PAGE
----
In the last month the Connecticut Technology Council has worked tirelessly on two key issues in the CT technology community.
Three years ago, the Connecticut Technology Council was at the forefront of efforts to create the Innovation Ecosystem in Connecticut. The message that we delivered to the Administration and General Assembly included a need to both increase the number of startups and the amount of available funding for startups and Stage 2 companies in Connecticut. The response was included in the 2011 Jobs Bill with the re-capitalization of Connecticut Innovations and $5 million in funding to support the Innovation Ecosystem over the next five years. With the release of the latest PricewaterhouseCoopers MoneyTree report, results show that we are beginning to see our efforts pay off. Venture investment for the first half of 2014 has already surpassed any full year since 2001 and we still have six months to go. There are many players to thank for this, but CTC is proud of the role it has played to support Connecticut’s young technology companies.
Another other key issue we’ve been working hard to develop is that of a high speed broadband network, or networks, in Connecticut. HIgh speed, affordable broadband service was identified by the CTC Board as a key element in the advancement of technology companies in Connecticut. Therefor, CTC joined forces with the State Consumer Counsel and CTC’s regional economic development partners to host meetings regarding technology businesses throughout the State. This allowed the Consumer Counsel to understand the many views on high speed, affordable broadband services. Partly in response to and as a result of these meetings, on September 15 the State Consumer Counsel released a Request for Qualifications (RFQ) by Stamford, New Haven, and West Hartford thus starting these municipalities efforts to create affordable high speed broadband networks in their town. The RFQ is open to including any other municipality that wishes to participate. If you want to asses whether the municipality housing your business is included in the RFQ process or not, contact your local town/city leaders. The RFQ responses are due on November 18, 2014.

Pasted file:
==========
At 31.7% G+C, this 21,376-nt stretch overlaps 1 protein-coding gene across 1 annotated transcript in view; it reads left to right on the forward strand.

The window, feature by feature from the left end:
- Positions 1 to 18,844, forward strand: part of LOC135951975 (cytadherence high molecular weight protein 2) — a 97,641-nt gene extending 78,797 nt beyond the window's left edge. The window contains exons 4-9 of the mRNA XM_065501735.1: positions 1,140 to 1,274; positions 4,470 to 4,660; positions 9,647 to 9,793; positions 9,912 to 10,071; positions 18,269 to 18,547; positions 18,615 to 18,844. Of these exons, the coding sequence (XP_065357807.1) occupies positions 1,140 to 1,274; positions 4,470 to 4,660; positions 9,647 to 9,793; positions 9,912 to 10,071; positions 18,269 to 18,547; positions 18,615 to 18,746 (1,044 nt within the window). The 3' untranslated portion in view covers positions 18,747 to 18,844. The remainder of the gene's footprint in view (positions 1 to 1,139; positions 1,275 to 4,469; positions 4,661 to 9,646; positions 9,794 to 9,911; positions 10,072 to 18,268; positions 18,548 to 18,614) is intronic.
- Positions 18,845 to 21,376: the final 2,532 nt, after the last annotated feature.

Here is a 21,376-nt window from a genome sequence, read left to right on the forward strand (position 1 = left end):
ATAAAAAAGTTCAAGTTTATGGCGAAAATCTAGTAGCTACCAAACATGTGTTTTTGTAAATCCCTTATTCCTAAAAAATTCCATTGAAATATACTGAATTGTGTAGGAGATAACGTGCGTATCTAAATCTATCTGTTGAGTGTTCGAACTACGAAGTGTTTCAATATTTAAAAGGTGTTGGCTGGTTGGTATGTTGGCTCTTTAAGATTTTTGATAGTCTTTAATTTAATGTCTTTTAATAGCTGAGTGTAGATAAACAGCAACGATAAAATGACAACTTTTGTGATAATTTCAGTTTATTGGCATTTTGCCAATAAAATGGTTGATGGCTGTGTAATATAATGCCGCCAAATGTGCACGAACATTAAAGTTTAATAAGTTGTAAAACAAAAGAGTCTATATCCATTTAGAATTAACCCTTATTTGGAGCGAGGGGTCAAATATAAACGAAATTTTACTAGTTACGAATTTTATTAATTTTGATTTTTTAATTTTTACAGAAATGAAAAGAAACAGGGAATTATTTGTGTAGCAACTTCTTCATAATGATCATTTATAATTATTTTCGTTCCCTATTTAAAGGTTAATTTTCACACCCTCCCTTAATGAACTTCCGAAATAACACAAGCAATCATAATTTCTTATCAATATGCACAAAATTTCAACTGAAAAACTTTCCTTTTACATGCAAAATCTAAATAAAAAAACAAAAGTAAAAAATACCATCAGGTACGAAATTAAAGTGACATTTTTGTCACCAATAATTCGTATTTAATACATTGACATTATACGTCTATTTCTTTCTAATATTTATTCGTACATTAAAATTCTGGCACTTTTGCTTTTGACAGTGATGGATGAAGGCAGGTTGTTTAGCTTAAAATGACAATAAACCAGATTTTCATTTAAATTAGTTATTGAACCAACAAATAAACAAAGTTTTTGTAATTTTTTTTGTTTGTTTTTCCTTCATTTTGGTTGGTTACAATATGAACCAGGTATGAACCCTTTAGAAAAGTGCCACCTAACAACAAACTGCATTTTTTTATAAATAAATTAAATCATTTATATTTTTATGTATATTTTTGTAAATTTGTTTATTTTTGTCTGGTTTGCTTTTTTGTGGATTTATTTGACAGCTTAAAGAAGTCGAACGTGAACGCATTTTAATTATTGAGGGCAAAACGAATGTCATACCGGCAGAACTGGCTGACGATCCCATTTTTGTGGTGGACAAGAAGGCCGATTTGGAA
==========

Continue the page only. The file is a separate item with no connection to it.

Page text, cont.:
CTC’s role in facilitating the technology industry’s input into these efforts has been recognized by the Consumer Counsel. The future is bright for CTC and its members and I look forward to seeing what can be done in the future.
–Bruce Carlson, President & CEO, Connecticut Technology Council
Bruce Carlson, CTC President & CEO, in response to the 2/7 Broadband article in Saturday’s Courant, penned this letter the editor: Must Press For Best Broadband Regarding the Feb. 7 [...]
"In the global race to see who can offer the fastest Internet service, an unlikely challenger has emerged: Chattanooga, Tenn. The city-owned utility, EPB, plans to announce on Monday that by the end of this year it will offer ultra-high-speed Internet service of up to one gigabit a second. That is 200 times faster than the average broadband speed in America..."
Invite to Broadband Symposium, 11/13 in Waterbury, Register online at: http://www.etouches.com/ctexaflood The Connecticut Technology Council and its many partners are hosting this event to help the region understand the Exaflood and develop strategies to be sure we continue our history of infrastructure leadership to secure investment, economic growth and wealth creation.
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